Cups of nun chai — 68: To know the other

This participatory memorial, by artist Alana Hunt, emerged in response to Kashmir’s Summer of 2010. In the face of the violence, the growing number of dead and the lack of serious media coverage, Hunt evolved ways to speak, to connect and to write in a form that would reach places where the news headlines do not. By July 2012 she had invited 118 people to share a cup of nun chai with her as a simple act that acknowledged this loss of life. Like an ever-growing memory the endeavour unfolded over two years of tea and conversation – across Australia, Europe, parts of South Asia and Kashmir – into a gentle yet challenging refusal to allow that loss of life to simply pass.
Since June 11, 2016 these memorialising words and images have appeared serialised here in Kashmir Reader thrice every week, except between Oct 3 and Dec 28 when the Administration barred its publication. The series resumes and will appear on this page every Tuesday, Thursday and Saturday.

11.12.11
“I was surprised, you know, when you told me about your art and I realised how little I know of Kashmir.” Isabelle is a French tourist on a working holiday in Australia, “That’s why I wanted to have this tea with you, to learn a little bit more.” Along with the nun chai, I gathered five or six books related to Kashmir. Their materiality and weight helped ground our conversation about a place that was so distant from where we were.
Isabelle looked out to the country in front of us. The wet season rains had produced a thousand shades of green, “Sometimes we really forget how good we have it, while elsewhere…” Isabelle’s voice trailed off. I understood what she meant, yet there was something I couldn’t quite agree with. Things are not always rosy in our own front yard. And they’re not always bad in distant, foreign places either. Sometimes we’re also often blind to the suffering in front of us, and the beauty that lies beyond.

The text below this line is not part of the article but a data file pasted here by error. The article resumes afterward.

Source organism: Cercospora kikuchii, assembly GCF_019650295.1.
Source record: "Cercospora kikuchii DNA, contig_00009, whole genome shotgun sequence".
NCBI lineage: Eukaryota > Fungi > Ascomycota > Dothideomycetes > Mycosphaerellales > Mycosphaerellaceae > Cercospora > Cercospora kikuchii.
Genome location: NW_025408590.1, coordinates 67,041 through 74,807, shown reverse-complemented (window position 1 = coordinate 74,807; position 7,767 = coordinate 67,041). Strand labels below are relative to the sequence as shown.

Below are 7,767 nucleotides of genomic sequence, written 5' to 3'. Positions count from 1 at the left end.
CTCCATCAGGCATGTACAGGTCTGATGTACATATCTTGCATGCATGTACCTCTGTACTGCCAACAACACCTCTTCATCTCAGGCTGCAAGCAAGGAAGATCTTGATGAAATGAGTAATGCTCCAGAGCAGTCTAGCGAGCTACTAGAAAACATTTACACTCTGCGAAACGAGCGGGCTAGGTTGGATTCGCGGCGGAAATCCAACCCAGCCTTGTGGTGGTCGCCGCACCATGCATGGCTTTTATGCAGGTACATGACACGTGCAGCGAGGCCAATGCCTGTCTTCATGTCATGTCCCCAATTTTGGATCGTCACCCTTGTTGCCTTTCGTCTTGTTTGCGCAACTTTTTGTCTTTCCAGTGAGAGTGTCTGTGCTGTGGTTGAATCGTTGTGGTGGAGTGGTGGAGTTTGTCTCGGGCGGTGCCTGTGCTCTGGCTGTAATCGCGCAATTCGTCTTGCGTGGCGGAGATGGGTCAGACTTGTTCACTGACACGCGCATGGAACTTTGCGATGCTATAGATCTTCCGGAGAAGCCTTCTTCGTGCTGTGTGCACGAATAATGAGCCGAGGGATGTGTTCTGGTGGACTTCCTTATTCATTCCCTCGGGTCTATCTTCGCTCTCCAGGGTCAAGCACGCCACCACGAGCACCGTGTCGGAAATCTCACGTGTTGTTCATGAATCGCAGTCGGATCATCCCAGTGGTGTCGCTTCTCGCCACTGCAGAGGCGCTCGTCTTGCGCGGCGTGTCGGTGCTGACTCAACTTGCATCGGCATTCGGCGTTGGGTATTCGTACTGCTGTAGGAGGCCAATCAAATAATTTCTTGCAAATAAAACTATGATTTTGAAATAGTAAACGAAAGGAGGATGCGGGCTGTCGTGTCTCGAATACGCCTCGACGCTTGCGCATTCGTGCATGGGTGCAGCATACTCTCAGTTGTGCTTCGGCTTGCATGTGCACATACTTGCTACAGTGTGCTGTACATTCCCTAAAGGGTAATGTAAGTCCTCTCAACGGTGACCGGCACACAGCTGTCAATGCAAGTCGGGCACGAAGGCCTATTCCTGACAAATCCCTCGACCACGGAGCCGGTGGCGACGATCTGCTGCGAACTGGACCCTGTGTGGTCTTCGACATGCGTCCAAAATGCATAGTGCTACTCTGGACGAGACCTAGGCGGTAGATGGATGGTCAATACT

As Isabelle spoke of France I was reminded of a powerful French film called La Haine (The Hatred) about the life of migrants in the outskirts of Paris. The film reveals a way of life in France that most French know little about. It illustrates how easy it is to live somewhere and yet know nothing of how other people live in that very same place. Race and class are big factors. It is easy not to know or see, or to simply look away.
As we spoke of Kashmir, Isabelle’s home in France, and remote Australia, experiences of migration and its relationship to colonisation (and occupation) came to the fore. Rusty Peters, a Gija elder in Warmun, always speaks fondly of the Chinese, the Afghans and the Malay people who migrated to his land. While the white settlers stole Aboriginal land and killed the people, Rusty always makes a point of explaining how the Afghans, the Chinese and the Malay people were ‘kind’.
Similarly in Kashmir there are vast differences between the legacy of desecration created by Indian soldiers and the legacy of migrants who come as individuals. I once met a young Bengali girl who had migrated to small village in the mountains of Kashmir. Her presence had built a family.
All sorts of circumstances drive movement around the world. It is the nature of these movements that shape one’s engagement with place. In a recent interview Raqs Media Collective spoke of this eloquently:
Those who come laden with dust and ashes through their desire transform the places they land on into reservoirs of hope, provided they arrive not as conquerors but as fugitives. That is why migrants renew old worlds and conquistadores destroy new worlds.

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